# Talk:Bogoliubov-Parasiuk-Hepp-Zimmermann renormalization scheme

## Reviewer A (John Lowenstein)

In writing this review, I am assuming that the primary readership for this article consists of students and researchers in particle theory and quantum field theory (QFT) who are interested in learning about an effective means for renormalizing Feynman amplitudes, perhaps to further their understanding of the conceptual framework of QFT, or perhaps as a practical tool for calculating multi-loop Feynman amplitudes.

For such readers, the author provides an accurate, well written introduction to the subject of BPHZ renormalization. I recommend its inclusion in Scholarpedia with only minor changes. Below I will make a few suggestions for such changes in the present article ("version 1"), as well as pose a few questions which I believe the typical reader will want to see answered in a "version 2" (which the author should be encouraged to submit at a later date).

First, the suggestions for changes in the current article.

1. In the abstract, replace "Feynman diagrams" with "Feynman amplitudes".

2. In the abstract, include the fact that BPHZ renormalization is based on the systematic subtraction of momentum-space integrals. This is what distinguishes it from other methods of renormalization.

3. In the first paragraph of "The Problem", delete the sentence "According to the laws of quantum mechanics....dealing with." This is true, but not pertinent to the discussion (unless one wants to get into the subject of relating Feynman amplitudes to Hilbert space vectors, which is not done here).

4. In paragraph 4 of "Diagrammatics", replace "Since the integrands are rational functions" with "Since the integrand is a rational function" to agree with singular nouns later in the sentence. Also, replace "by subtracting the first d(gamma) terms of their Taylor expansion" with "by subtracting all terms up to degree d(gamma) in its Taylor expansion" (there may be several momentum variables, hence more than one term of each degree)

5. The last sentence of "Diagrammatics" should read "Using the forest formula together with a specific prescription for going around the poles..."

Now, some more general considerations. The author does a good job of answering the following questions:

(1) What is a Feynman diagram and its associated transition amplitude?

(2) What is renormalization?

(3) What is the general strategy of BPHZ for removing divergences?

(4) How, in very general language, does the scheme work?

(5) How is the BPHZ formalism used to study composite fields, symmetries, and anomalies?

Questions which I believe the typical reader would like to have answered in addition are the following:

(1') What does a BPHZ-subtracted integral look like, in detail, in a simple example (e.g. that of Fig. 9)? In seeing the explicit example (with Zimmermann's special epsilon prescription), he or she will be able to make sense of the statement about absolute convergence. An additional statement can then be made about the convergence (in the sense of distributions) in the limit of vanishing epsilon. This can be stated in language accessible to a typical physics graduate student without going into a lot of detail, but nevertheless emphasizing that BPHZ is a mathematically rigorous method.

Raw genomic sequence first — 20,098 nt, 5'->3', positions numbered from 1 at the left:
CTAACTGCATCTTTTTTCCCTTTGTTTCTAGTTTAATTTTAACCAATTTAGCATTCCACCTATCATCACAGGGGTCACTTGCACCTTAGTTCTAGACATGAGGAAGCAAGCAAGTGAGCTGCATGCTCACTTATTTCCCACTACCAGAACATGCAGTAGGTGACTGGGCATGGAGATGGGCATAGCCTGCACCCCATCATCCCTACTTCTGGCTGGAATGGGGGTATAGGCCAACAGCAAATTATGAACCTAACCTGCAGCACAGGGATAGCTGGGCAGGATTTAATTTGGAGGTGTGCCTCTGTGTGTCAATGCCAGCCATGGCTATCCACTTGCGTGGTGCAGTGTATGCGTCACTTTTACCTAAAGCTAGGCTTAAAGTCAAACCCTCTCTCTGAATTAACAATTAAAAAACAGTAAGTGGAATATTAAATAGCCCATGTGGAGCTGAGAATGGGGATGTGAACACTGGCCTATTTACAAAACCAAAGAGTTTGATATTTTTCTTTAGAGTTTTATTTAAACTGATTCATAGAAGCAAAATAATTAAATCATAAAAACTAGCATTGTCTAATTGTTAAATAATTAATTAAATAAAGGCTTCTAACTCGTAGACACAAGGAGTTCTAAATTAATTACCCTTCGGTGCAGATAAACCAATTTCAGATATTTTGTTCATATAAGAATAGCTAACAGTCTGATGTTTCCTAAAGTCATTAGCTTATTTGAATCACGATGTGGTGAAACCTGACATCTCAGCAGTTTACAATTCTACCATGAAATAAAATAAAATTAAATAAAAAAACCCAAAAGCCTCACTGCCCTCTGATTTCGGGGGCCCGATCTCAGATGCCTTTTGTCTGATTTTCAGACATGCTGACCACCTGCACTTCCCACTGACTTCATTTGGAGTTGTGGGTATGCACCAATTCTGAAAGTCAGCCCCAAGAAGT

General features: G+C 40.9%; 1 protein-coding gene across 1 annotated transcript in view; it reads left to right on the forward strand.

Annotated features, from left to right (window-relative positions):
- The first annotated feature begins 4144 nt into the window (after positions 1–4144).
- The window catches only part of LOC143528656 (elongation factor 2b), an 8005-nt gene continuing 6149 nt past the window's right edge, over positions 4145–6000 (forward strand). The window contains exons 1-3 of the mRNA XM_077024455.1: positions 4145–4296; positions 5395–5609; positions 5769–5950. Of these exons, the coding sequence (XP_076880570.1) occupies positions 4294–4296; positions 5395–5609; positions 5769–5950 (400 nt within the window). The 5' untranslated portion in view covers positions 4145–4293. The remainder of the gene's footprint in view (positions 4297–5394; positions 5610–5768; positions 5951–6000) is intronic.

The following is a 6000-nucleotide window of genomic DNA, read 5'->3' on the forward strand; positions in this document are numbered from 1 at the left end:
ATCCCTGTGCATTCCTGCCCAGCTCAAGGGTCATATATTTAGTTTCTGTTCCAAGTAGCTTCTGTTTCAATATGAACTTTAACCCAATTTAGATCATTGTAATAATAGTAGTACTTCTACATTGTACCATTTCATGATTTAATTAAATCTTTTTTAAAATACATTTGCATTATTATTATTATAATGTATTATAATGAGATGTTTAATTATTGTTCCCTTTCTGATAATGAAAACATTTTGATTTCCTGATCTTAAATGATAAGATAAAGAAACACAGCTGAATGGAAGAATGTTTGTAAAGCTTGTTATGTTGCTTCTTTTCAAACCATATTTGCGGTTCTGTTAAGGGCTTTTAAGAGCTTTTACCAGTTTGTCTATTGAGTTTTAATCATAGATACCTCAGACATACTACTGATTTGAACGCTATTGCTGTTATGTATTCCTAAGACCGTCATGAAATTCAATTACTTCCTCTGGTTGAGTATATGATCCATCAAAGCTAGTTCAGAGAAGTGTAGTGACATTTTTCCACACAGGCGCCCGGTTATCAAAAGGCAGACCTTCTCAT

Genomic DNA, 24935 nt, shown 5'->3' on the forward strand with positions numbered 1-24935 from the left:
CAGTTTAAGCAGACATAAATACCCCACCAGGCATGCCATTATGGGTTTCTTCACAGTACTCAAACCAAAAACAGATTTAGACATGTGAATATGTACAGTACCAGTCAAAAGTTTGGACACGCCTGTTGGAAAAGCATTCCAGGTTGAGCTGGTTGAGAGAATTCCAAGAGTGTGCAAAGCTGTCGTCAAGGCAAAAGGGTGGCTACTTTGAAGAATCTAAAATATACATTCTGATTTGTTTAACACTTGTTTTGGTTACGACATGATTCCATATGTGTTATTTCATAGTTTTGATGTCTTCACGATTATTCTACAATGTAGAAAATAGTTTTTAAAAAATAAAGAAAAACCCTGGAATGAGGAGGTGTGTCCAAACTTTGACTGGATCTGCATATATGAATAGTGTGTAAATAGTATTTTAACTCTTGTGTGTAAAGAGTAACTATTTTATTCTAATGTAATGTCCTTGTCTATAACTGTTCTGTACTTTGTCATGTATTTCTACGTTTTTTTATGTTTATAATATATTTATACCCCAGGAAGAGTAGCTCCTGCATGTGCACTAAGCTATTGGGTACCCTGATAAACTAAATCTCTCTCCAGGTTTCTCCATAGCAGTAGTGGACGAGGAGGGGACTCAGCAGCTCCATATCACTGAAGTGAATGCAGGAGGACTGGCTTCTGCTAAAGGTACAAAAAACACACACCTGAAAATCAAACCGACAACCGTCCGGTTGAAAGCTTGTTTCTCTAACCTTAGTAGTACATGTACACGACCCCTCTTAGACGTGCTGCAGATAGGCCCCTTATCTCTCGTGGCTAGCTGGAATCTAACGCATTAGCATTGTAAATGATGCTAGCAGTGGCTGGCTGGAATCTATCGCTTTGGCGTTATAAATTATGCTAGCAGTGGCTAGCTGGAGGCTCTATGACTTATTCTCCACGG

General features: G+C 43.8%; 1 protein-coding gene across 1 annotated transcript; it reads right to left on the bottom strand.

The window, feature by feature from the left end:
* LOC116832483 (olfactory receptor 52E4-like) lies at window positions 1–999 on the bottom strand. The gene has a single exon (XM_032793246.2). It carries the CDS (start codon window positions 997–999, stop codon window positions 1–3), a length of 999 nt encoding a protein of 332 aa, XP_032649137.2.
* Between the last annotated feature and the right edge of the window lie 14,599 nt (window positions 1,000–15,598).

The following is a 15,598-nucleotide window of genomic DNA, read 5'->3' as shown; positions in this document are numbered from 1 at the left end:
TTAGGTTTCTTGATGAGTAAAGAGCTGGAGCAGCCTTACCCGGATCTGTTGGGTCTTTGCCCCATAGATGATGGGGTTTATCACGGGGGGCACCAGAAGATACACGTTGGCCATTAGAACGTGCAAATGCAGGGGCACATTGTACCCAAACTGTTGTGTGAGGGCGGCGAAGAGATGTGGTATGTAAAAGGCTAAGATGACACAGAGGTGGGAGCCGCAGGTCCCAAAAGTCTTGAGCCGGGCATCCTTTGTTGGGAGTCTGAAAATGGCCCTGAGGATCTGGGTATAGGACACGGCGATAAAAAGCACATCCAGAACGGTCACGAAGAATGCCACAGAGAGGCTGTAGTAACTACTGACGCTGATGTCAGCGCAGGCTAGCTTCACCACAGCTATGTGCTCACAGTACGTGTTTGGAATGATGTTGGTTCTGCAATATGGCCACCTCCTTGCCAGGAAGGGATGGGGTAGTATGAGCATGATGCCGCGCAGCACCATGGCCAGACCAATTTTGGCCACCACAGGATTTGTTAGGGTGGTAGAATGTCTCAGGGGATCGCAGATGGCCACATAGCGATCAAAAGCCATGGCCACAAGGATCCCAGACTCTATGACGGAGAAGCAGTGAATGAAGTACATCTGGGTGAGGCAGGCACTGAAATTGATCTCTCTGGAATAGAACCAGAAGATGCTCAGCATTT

(2') Over the years, has BPHZ had an important impact on the fields of quantum field theory (QFT) and high-energy particle physics? Have there been any major successes which stand out when one looks back over the past 40 years? (I would mention at least the BRS formulation of non-Abelian gauge theories.) Some assessment of the history (which the author is in a good position to provide) would be very appropriate in a Scholarpedia article.

(3') Is BPHZ renormalization an essential (or at least, very useful) tool for a theorist who is active today? How is it being used effectively in current research? Has it been superseded by newer methods?

(4') BPHZ is only one of several comprehensive renormalization schemes. What are its advantages and disadvantages relative to the others?

## Renormalization is a calculation technique, not something mysterious (**EDITOR'S NOTE: this comment is not from an officially invited reviewer.**)

**EDITOR'S NOTE: this comment is not from an officially invited reviewer.**

The article incorrectly states that field theory is useless without renormalization. In fact, renormalization "only" is a sophisticated calculation technique.

*... is a mathematically consistent method of rendering Feynman diagrams finite while maintaining the fundamental postulates of relativistic quantum field theory (Lorentz invariance, unitarity, causality).*

It is regularization that makes Feynman diagrams finite. Renormalization, in contrast, is a calculation technique, that also allows to extract cutoff-independent (regularization-independent) quantities.

*The rules, one has set up, were too naive.*

A regularized field theory contains all required rules. Only normally it cannot be solved in closed form. Instructive exceptions are the large N limit of some N-component field theories. The exact solutions are perfectly OK. That effective quantities must me matched with measured quantities goes by itself.

## Reviewer B (C.M. Becchi)

I would like to add two final sub-minor comments: 1-It would be better to use two different symbols concerning fields and concerning test functions (e.g. \varphi for fields and \phi for test functions). 2- The present Scholarpedia status suggest to maximize the number of crossed citations. For a purely informatic paradox the article "BRST Symmetry" does not appear as a link. In order to have this link you could insert immediately after {\bf BRS transformations} : (BRST Symmetry) I think that this would be enough.